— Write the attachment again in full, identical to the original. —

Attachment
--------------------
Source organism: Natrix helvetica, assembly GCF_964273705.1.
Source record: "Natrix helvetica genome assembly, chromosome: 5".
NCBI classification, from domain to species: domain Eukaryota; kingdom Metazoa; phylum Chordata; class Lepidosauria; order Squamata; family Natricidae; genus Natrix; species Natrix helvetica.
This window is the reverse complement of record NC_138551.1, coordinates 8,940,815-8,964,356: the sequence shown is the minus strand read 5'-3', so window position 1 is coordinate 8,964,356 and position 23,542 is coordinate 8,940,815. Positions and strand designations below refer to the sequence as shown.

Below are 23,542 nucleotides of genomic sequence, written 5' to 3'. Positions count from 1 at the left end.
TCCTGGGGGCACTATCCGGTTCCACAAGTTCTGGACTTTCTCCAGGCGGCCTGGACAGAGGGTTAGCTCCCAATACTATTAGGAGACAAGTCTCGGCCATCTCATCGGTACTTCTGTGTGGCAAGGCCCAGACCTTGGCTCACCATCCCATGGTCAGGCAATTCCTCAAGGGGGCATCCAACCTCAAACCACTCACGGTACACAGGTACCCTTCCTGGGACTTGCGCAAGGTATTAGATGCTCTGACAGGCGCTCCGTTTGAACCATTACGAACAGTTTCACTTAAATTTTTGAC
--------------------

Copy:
Source organism: Natrix helvetica, assembly GCF_964273705.1.
Source record: "Natrix helvetica genome assembly, chromosome: 5".
NCBI classification, from domain to species: domain Eukaryota; kingdom Metazoa; phylum Chordata; class Lepidosauria; order Squamata; family Natricidae; genus Natrix; species Natrix helvetica.
This window is the reverse complement of record NC_138551.1, coordinates 8,940,815-8,964,356: the sequence shown is the minus strand read 5'-3', so window position 1 is coordinate 8,964,356 and position 23,542 is coordinate 8,940,815. Positions and strand designations below refer to the sequence as shown.

Below are 23,542 nucleotides of genomic sequence, written 5' to 3'. Positions count from 1 at the left end.
TCCTGGGGGCACTATCCGGTTCCACAAGTTCTGGACTTTCTCCAGGCGGCCTGGACAGAGGGTTAGCTCCCAATACTATTAGGAGACAAGTCTCGGCCATCTCATCGGTACTTCTGTGTGGCAAGGCCCAGACCTTGGCTCACCATCCCATGGTCAGGCAATTCCTCAAGGGGGCATCCAACCTCAAACCACTCACGGTACACAGGTACCCTTCCTGGGACTTGCGCAAGGTATTAGATGCTCTGACAGGCGCTCCGTTTGAACCATTACGAACAGTTTCACTTAAATTTTTGAC